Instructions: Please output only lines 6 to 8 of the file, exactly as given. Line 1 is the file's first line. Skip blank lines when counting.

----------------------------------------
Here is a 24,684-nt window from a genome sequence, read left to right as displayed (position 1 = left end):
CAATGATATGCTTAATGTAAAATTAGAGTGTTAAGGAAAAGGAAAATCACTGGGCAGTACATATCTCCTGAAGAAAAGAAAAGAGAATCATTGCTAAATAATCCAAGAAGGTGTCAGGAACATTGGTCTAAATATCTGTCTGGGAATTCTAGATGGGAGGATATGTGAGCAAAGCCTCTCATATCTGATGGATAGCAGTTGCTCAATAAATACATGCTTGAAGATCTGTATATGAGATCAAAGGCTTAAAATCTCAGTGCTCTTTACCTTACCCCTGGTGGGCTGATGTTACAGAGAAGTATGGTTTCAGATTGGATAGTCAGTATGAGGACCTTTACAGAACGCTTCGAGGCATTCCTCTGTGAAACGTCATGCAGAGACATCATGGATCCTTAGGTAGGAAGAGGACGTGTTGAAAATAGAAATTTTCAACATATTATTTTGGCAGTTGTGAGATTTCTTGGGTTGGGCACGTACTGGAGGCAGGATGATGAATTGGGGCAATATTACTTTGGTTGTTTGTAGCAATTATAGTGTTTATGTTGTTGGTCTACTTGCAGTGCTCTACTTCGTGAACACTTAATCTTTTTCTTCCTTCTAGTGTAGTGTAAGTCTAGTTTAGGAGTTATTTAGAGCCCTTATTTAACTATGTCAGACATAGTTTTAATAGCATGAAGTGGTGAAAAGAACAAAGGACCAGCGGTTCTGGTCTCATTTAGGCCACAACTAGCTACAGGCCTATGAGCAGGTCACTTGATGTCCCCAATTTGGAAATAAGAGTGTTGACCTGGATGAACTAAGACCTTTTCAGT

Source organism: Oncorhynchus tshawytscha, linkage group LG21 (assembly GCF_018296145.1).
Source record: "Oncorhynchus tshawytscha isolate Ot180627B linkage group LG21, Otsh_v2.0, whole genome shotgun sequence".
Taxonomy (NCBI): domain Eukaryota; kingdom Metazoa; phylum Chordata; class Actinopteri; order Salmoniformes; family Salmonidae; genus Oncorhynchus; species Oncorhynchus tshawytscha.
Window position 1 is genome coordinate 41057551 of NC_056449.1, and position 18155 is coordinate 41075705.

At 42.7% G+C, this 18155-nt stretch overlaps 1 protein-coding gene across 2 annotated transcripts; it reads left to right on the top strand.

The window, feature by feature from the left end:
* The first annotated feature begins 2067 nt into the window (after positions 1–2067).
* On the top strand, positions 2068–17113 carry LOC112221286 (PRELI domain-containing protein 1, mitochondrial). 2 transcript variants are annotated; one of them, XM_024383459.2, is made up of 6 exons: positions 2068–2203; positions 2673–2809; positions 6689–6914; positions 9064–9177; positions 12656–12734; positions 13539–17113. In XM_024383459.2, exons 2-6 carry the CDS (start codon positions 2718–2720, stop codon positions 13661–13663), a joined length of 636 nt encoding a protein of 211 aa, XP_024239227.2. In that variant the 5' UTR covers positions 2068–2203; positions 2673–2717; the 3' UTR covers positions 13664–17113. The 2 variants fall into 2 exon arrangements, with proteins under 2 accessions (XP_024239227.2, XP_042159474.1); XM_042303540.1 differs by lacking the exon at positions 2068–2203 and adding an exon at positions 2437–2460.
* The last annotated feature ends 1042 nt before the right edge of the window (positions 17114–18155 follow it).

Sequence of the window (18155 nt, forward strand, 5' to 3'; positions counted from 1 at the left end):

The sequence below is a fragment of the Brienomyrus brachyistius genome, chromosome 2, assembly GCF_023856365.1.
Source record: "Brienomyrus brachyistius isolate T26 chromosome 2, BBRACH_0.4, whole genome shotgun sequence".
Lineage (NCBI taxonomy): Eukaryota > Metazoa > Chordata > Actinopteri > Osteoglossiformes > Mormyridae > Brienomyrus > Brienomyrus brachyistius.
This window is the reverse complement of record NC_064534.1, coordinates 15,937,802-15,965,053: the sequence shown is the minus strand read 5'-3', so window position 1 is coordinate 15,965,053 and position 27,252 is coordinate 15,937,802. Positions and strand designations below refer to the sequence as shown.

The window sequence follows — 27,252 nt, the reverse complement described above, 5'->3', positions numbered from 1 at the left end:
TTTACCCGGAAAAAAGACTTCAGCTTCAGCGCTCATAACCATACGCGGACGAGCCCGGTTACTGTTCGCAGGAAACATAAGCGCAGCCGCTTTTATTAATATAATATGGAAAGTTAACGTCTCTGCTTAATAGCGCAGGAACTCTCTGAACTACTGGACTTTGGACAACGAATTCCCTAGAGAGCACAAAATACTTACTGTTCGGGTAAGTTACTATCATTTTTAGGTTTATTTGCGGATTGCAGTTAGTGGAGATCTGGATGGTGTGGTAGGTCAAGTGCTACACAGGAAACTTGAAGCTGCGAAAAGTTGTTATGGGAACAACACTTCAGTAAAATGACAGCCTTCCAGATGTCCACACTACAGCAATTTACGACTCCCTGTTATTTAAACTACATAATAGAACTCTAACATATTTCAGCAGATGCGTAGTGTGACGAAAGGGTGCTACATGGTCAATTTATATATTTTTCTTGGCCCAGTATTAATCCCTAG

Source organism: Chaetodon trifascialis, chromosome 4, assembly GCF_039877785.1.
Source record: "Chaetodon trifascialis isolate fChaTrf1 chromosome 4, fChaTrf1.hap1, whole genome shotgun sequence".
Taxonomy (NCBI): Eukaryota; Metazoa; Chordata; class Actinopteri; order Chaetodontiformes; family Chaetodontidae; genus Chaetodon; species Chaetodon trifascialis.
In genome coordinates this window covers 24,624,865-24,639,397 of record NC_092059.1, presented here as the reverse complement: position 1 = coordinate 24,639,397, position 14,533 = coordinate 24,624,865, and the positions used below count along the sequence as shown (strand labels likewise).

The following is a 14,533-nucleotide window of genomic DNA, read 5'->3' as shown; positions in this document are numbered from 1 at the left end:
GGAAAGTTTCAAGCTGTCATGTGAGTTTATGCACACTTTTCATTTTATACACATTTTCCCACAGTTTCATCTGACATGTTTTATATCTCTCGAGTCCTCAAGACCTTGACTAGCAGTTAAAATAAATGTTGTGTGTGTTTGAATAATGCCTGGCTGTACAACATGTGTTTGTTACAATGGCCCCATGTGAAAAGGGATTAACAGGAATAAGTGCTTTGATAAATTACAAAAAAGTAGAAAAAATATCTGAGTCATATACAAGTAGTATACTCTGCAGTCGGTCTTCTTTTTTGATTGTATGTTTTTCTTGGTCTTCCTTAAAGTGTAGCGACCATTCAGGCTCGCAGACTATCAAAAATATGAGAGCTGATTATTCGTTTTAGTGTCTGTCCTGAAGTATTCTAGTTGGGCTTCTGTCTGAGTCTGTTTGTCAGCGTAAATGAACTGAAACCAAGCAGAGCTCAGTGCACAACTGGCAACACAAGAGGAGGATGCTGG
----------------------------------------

Window position 1 is genome coordinate 41057551 of NC_056449.1, and position 18155 is coordinate 41075705.

At 42.7% G+C, this 18155-nt stretch overlaps 1 protein-coding gene across 2 annotated transcripts; it reads left to right on the top strand.

The window, feature by feature from the left end: